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Diabetes Insipidus Journal Articles

Diabetes Insipidus: A Challenging Diagnosis With New Drug Therapies

Diabetes Insipidus: A Challenging Diagnosis With New Drug Therapies

Diabetes Insipidus: A Challenging Diagnosis with New Drug Therapies Chadi Saifan , Rabih Nasr ,* Suchita Mehta , Pranab Sharma Acharya , Isera Perrera , Giovanni Faddoul , Nikhil Nalluri , Mayurakhan Kesavan , Yorg Azzi , and Suzanne El-Sayegh Division of Nephrology, Department of Medicine, Staten Island University Hospital, 475 Seaview Avenue, Staten Island, NY 10305, USA Division of Nephrology, Department of Medicine, Staten Island University Hospital, 475 Seaview Avenue, Staten Island, NY 10305, USA Division of Nephrology, Department of Medicine, Staten Island University Hospital, 475 Seaview Avenue, Staten Island, NY 10305, USA Division of Nephrology, Department of Medicine, Staten Island University Hospital, 475 Seaview Avenue, Staten Island, NY 10305, USA Division of Nephrology, Department of Medicine, Staten Island University Hospital, 475 Seaview Avenue, Staten Island, NY 10305, USA Division of Nephrology, Department of Medicine, Staten Island University Hospital, 475 Seaview Avenue, Staten Island, NY 10305, USA Division of Nephrology, Department of Medicine, Staten Island University Hospital, 475 Seaview Avenue, Staten Island, NY 10305, USA Division of Nephrology, Department of Medicine, Staten Island University Hospital, 475 Seaview Avenue, Staten Island, NY 10305, USA Division of Nephrology, Department of Medicine, Staten Island University Hospital, 475 Seaview Avenue, Staten Island, NY 10305, USA Division of Nephrology, Department of Medicine, Staten Island University Hospital, 475 Seaview Avenue, Staten Island, NY 10305, USA Division of Nephrology, Department of Medicine, Staten Island University Hospital, 475 Seaview Avenue, Staten Island, NY 10305, USA Received 2013 Jan 31; Accepted 2013 Feb 21. This is an open access article distributed under the Creati Continue reading >>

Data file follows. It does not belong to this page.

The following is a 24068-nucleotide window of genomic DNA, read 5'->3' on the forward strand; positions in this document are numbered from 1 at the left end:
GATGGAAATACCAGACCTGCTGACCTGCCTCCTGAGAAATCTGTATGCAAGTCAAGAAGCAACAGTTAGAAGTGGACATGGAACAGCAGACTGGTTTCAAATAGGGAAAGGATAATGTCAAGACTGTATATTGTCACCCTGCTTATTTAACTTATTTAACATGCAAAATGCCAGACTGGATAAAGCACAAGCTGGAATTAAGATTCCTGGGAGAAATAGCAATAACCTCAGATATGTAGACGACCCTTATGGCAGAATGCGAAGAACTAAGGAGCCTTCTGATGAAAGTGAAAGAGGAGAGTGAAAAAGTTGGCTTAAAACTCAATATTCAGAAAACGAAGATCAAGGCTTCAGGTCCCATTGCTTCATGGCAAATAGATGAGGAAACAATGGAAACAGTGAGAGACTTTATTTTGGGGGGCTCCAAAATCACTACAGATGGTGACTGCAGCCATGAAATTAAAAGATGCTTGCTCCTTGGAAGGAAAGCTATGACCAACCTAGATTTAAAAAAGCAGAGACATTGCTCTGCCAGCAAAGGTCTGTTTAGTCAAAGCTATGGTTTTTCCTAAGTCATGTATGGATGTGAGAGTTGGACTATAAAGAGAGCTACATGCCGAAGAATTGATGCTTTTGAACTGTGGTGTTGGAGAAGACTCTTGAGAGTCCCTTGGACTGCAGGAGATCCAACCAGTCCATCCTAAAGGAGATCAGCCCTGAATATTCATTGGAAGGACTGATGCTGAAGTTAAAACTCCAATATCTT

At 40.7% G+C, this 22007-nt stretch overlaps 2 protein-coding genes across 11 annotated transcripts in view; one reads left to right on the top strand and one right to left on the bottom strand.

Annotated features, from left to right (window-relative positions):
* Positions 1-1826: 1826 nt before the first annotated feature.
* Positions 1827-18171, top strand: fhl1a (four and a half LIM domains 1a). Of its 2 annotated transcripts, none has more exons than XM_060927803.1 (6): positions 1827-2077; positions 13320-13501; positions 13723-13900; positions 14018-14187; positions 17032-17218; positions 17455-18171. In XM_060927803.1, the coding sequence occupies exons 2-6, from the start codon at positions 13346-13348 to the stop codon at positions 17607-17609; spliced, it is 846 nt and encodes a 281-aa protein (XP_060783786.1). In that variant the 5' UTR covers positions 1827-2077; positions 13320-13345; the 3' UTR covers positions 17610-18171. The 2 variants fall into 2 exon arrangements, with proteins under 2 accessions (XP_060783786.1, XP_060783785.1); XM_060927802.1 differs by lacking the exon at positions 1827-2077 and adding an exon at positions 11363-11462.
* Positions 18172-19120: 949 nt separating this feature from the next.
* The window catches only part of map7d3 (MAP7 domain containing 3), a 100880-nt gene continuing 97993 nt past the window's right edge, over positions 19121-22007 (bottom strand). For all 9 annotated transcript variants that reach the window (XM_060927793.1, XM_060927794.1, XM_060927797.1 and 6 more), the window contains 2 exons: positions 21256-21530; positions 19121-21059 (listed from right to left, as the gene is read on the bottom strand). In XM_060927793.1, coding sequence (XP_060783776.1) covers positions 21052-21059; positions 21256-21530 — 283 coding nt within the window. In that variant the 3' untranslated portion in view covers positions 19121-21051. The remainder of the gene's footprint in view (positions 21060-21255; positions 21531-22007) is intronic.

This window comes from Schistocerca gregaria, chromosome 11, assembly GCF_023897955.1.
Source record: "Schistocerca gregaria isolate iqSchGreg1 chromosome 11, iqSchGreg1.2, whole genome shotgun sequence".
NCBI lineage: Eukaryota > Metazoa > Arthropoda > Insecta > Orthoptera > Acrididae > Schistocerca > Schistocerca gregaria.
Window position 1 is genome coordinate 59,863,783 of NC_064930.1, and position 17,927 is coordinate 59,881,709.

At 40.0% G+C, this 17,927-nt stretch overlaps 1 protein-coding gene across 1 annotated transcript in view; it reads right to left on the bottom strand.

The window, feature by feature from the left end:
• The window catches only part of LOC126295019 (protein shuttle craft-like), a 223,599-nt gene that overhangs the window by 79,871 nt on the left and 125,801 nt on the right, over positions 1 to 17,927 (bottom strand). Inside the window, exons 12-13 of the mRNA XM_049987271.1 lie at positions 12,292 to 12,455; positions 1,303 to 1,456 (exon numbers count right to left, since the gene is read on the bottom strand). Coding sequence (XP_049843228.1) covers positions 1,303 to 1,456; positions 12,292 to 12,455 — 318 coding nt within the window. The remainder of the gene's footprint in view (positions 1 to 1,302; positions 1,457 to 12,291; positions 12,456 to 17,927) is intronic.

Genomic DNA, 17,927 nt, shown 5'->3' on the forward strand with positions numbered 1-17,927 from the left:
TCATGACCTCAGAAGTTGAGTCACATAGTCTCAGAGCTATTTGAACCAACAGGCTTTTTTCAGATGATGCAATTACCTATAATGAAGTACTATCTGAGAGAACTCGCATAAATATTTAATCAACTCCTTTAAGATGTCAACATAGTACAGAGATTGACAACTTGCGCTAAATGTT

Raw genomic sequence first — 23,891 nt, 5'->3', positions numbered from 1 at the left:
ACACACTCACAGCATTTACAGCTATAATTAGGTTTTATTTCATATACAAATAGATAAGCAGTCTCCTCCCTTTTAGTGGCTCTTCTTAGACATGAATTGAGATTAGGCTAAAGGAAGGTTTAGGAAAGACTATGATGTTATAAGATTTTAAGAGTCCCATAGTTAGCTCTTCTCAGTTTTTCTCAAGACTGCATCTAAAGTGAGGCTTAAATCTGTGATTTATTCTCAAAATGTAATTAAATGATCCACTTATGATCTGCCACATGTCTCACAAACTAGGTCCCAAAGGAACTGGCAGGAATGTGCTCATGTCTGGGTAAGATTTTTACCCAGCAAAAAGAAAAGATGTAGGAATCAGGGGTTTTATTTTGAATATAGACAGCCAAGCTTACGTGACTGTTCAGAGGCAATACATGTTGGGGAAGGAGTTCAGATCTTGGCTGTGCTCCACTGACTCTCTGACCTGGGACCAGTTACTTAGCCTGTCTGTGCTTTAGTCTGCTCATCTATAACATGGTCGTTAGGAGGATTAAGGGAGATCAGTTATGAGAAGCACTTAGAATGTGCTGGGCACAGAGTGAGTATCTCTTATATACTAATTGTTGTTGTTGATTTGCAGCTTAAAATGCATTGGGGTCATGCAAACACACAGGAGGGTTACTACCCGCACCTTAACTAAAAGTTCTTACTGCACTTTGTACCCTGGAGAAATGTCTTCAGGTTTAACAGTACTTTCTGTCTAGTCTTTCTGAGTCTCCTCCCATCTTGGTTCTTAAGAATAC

Diabetes Insipidus

Diabetes Insipidus

What are the types of diabetes insipidus? Central Diabetes Insipidus The most common form of serious diabetes insipidus, central diabetes insipidus, results from damage to the pituitary gland, which disrupts the normal storage and release of ADH. Damage to the pituitary gland can be caused by different diseases as well as by head injuries, neurosurgery, or genetic disorders. To treat the ADH deficiency that results from any kind of damage to the hypothalamus or pituitary, a synthetic hormone called desmopressin can be taken by an injection, a nasal spray, or a pill. While taking desmopressin, a person should drink fluids only when thirsty and not at other times. The drug prevents water excretion, and water can build up now that the kidneys are making less urine and are less responsive to changes in body fluids. Nephrogenic Diabetes Insipidus Nephrogenic diabetes insipidus results when the kidneys are unable to respond to ADH. The kidneys' ability to respond to ADH can be impaired by drugs-like lithium, for example-and by chronic disorders including polycystic kidney disease, sickle cell disease, kidney failure, partial blockage of the ureters, and inherited genetic disorders. Sometimes the cause of nephrogenic diabetes insipidus is never discovered. Desmopressin will not work for this form of diabetes insipidus. Instead, a person with nephrogenic diabetes insipidus may be given hydrochlorothiazide (HCTZ) or indomethacin. HCTZ is sometimes combined with another drug called amiloride. The combination of HCTZ and amiloride is sold under the brand name Moduretic. Again, with this combination of drugs, one should drink fluids only when thirsty and not at other times. Dipsogenic Diabetes insipidus Dipsogenic diabetes insipidus is caused by a defect in or damage to the thirst Continue reading >>